When buying or selling property in New South Wales (NSW), after the exchange of contracts, there is a five day cooling off period before the contract becomes binding, unless a section 66W certificate (or s66W certificate) is provided by the purchaser’s solicitor of conveyancer, waiving the cooling off period and making the contract immediately binding. The cooling off period and waiving of the cooling off period is regulated by the Conveyancing Act 1919 (NSW) (the Act). This article explains the purpose of a s66W certificate and unpacks the benefits and risks for you, as a purchaser, instructing your representative to provide a s66W certificate.

Why Do I Need a Section 66W Certificate?

In New South Wales (NSW), a standard cooling off period lasts from the date of contract exchange to 5pm on the fifth business day after the exchange. This period ensures you have time to:

  • consider your purchase;
  • undertake any searches such as pest and building inspections; and
  • finalise your finance arrangements.

A s66W certificate allows you to lock down the property while you finalise the above.

A cooling off period only applies to purchase by private treaty and does not apply to auctions. A contract is binding immediately after the hammer falls at auction, or if a sale is negotiated on auction terms immediately after the auction.

Can I Still Back Out of the Property Sale?

As a purchaser, if you decide to back out of the contract during the cooling off period (without providing a 66W certificate) you still have to pay a penalty, 0.25% of the purchase price. This is not an insignificant amount, but is at least capped.

However, if you decide to back out after providing a s66W certificate, there is no cooling off period. Therefore, you will be penalised as per the original contract. The penalty is generally 10% of the purchase price, plus the difference between your offer and the subsequent sale of the property.

For example, if you were buying a property for $2 million, but backed out and the vendor later sold for $1 million to another purchaser, you may also be sued for the difference in the reduced price.

The difference in the penalty based on whether or not you provide a s66W certificate is very different and another risk to consider. Consequently, it is important for you, as a purchaser, to be confident when using a s66W certificate. Further, you should undertake due diligence and obtain unconditional finance approval in writing before providing a s66W certificate.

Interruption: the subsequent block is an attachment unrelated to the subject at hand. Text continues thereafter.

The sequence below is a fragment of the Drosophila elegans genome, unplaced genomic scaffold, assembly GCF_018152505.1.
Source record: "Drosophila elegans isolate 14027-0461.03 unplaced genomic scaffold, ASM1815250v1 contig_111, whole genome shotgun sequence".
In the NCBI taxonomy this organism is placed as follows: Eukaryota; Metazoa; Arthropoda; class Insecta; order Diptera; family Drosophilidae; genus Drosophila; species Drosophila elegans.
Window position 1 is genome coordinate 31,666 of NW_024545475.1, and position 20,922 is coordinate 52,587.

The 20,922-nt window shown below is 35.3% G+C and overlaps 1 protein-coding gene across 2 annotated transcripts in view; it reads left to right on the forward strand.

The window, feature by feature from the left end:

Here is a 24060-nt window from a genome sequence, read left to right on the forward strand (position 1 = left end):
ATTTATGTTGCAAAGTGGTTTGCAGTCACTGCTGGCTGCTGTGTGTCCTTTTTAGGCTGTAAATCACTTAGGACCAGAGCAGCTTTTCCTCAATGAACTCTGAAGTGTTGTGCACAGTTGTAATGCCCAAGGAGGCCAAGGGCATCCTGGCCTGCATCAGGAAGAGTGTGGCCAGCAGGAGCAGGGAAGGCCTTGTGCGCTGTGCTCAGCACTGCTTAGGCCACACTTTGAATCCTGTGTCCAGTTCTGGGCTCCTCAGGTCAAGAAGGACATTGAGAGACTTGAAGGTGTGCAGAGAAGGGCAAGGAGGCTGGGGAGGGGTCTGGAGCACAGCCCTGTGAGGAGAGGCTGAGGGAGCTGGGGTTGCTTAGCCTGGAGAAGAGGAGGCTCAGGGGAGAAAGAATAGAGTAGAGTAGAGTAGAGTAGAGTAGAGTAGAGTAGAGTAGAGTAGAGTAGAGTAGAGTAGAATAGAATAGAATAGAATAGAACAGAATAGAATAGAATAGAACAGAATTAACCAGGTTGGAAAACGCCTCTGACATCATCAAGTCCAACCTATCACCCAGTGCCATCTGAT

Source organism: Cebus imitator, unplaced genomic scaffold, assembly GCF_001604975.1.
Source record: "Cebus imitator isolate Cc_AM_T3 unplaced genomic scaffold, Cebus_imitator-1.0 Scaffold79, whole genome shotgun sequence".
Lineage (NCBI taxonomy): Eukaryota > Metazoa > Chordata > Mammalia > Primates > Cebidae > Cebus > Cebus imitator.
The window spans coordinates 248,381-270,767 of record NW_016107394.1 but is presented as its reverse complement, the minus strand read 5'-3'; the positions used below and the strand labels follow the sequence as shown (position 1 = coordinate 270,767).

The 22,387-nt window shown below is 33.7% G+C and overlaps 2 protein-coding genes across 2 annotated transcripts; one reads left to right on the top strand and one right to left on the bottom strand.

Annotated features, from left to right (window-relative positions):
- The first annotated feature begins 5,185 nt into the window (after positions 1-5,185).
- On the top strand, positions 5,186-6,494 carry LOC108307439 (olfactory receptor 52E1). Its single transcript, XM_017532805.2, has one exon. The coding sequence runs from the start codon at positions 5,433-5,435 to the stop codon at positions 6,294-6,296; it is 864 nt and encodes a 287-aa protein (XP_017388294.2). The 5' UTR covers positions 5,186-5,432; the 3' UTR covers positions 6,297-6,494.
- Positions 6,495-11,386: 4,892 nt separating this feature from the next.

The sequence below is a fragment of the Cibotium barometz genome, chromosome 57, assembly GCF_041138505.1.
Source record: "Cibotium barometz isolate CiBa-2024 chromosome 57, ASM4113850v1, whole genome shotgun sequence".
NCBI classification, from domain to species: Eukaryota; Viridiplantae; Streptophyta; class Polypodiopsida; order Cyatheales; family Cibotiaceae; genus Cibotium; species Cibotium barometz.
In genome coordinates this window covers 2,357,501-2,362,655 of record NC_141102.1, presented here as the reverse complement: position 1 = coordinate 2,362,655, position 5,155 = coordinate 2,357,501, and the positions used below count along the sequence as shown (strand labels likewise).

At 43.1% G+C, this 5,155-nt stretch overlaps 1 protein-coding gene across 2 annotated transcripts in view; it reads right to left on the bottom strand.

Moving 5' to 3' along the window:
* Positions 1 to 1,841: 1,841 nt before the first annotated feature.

Contents of a s66W Certificate

Under the Act, a s66W certificate must set out the following:

  • the name of the legal practitioner (solicitor or barrister) and where they are admitted to practice (or the name or a licensed conveyancer);
  • a statement that the legal practitioner provides the certificate in line with section 66W of the Act;
  • reference to the name of the property, the vendors and the purchasers;
  • confirmation that there is no cooling off period for the contract;
  • a statement that the legal practitioner does not act for the vendors; and
  • a statement that the legal practitioner has explained to the purchasers:
    • the effect of the contract for the purchase of the property;
    • the nature of a 66W certificate; and
    • the effect of no cooling off period.

Key Takeaways

Purchasing a property can be a complex and stressful event. It is often one of the biggest purchasing decisions in your life. If you are buying property in NSW, note that a five day cooling off period applies after the contract exchanges. If you wish to waive your right to a cooling off period, you can use a s66W certificate. When doing so you should consider the condition of the property, your finances and the penalty if you decide not to proceed.

If you have any questions about a s66W certificate or need assistance in purchasing property, get in touch with LegalVision’s property lawyers on 1300 544 755 or fill out the form on this page.

Anthony Lieu
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